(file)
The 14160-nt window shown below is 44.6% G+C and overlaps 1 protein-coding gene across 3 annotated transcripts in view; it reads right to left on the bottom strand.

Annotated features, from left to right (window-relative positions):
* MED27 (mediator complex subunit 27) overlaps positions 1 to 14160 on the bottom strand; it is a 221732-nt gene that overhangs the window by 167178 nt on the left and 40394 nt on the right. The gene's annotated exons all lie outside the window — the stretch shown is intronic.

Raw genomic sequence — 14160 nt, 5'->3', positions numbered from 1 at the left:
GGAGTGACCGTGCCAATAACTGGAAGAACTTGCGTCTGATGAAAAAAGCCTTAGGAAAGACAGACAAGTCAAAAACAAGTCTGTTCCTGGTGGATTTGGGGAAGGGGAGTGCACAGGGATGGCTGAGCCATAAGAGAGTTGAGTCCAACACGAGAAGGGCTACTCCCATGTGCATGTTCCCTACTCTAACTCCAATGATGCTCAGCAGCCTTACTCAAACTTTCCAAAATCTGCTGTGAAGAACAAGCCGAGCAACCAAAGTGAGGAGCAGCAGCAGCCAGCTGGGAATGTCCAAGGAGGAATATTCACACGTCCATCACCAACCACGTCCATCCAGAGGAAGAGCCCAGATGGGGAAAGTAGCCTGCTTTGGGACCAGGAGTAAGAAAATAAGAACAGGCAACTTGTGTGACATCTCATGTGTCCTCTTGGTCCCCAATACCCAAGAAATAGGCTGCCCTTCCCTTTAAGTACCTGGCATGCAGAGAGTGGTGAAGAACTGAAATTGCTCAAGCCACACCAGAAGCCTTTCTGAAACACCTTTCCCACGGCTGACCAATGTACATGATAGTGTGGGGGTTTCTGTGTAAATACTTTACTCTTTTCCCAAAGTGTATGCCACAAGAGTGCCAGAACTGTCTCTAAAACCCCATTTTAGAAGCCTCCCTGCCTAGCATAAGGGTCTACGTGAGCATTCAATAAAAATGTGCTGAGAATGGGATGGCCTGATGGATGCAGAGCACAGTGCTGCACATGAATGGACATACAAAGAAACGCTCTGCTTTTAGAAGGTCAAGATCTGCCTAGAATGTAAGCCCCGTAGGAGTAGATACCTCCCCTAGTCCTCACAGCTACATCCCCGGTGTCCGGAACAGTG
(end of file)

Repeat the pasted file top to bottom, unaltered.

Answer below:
The 14160-nt window shown below is 44.6% G+C and overlaps 1 protein-coding gene across 3 annotated transcripts in view; it reads right to left on the bottom strand.

Annotated features, from left to right (window-relative positions):
* MED27 (mediator complex subunit 27) overlaps positions 1 to 14160 on the bottom strand; it is a 221732-nt gene that overhangs the window by 167178 nt on the left and 40394 nt on the right. The gene's annotated exons all lie outside the window — the stretch shown is intronic.

Raw genomic sequence — 14160 nt, 5'->3', positions numbered from 1 at the left:
GGAGTGACCGTGCCAATAACTGGAAGAACTTGCGTCTGATGAAAAAAGCCTTAGGAAAGACAGACAAGTCAAAAACAAGTCTGTTCCTGGTGGATTTGGGGAAGGGGAGTGCACAGGGATGGCTGAGCCATAAGAGAGTTGAGTCCAACACGAGAAGGGCTACTCCCATGTGCATGTTCCCTACTCTAACTCCAATGATGCTCAGCAGCCTTACTCAAACTTTCCAAAATCTGCTGTGAAGAACAAGCCGAGCAACCAAAGTGAGGAGCAGCAGCAGCCAGCTGGGAATGTCCAAGGAGGAATATTCACACGTCCATCACCAACCACGTCCATCCAGAGGAAGAGCCCAGATGGGGAAAGTAGCCTGCTTTGGGACCAGGAGTAAGAAAATAAGAACAGGCAACTTGTGTGACATCTCATGTGTCCTCTTGGTCCCCAATACCCAAGAAATAGGCTGCCCTTCCCTTTAAGTACCTGGCATGCAGAGAGTGGTGAAGAACTGAAATTGCTCAAGCCACACCAGAAGCCTTTCTGAAACACCTTTCCCACGGCTGACCAATGTACATGATAGTGTGGGGGTTTCTGTGTAAATACTTTACTCTTTTCCCAAAGTGTATGCCACAAGAGTGCCAGAACTGTCTCTAAAACCCCATTTTAGAAGCCTCCCTGCCTAGCATAAGGGTCTACGTGAGCATTCAATAAAAATGTGCTGAGAATGGGATGGCCTGATGGATGCAGAGCACAGTGCTGCACATGAATGGACATACAAAGAAACGCTCTGCTTTTAGAAGGTCAAGATCTGCCTAGAATGTAAGCCCCGTAGGAGTAGATACCTCCCCTAGTCCTCACAGCTACATCCCCGGTGTCCGGAACAGTG